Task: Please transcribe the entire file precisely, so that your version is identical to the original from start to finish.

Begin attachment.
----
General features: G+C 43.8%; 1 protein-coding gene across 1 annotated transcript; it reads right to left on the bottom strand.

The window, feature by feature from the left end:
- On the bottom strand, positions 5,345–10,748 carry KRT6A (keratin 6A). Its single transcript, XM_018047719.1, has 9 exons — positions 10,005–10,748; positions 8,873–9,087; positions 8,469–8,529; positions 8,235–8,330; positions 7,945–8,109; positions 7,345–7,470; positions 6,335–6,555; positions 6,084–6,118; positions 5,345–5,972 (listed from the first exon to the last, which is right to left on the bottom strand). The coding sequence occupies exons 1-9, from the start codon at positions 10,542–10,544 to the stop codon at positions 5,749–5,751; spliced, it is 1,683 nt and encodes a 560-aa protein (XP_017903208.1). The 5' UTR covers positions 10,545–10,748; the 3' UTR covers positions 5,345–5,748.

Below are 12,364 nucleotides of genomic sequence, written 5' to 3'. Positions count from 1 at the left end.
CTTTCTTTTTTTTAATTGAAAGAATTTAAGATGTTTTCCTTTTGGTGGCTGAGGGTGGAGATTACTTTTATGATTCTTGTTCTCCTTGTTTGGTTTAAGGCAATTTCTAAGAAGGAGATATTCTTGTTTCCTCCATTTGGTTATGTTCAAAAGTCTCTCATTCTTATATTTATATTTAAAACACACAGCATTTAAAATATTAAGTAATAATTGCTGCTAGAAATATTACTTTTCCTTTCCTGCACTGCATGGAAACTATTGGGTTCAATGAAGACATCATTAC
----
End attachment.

General features: G+C 43.8%; 1 protein-coding gene across 1 annotated transcript; it reads right to left on the bottom strand.

The window, feature by feature from the left end:
- On the bottom strand, positions 5,345–10,748 carry KRT6A (keratin 6A). Its single transcript, XM_018047719.1, has 9 exons — positions 10,005–10,748; positions 8,873–9,087; positions 8,469–8,529; positions 8,235–8,330; positions 7,945–8,109; positions 7,345–7,470; positions 6,335–6,555; positions 6,084–6,118; positions 5,345–5,972 (listed from the first exon to the last, which is right to left on the bottom strand). The coding sequence occupies exons 1-9, from the start codon at positions 10,542–10,544 to the stop codon at positions 5,749–5,751; spliced, it is 1,683 nt and encodes a 560-aa protein (XP_017903208.1). The 5' UTR covers positions 10,545–10,748; the 3' UTR covers positions 5,345–5,748.

Below are 12,364 nucleotides of genomic sequence, written 5' to 3'. Positions count from 1 at the left end.
CTTTCTTTTTTTTAATTGAAAGAATTTAAGATGTTTTCCTTTTGGTGGCTGAGGGTGGAGATTACTTTTATGATTCTTGTTCTCCTTGTTTGGTTTAAGGCAATTTCTAAGAAGGAGATATTCTTGTTTCCTCCATTTGGTTATGTTCAAAAGTCTCTCATTCTTATATTTATATTTAAAACACACAGCATTTAAAATATTAAGTAATAATTGCTGCTAGAAATATTACTTTTCCTTTCCTGCACTGCATGGAAACTATTGGGTTCAATGAAGACATCATTAC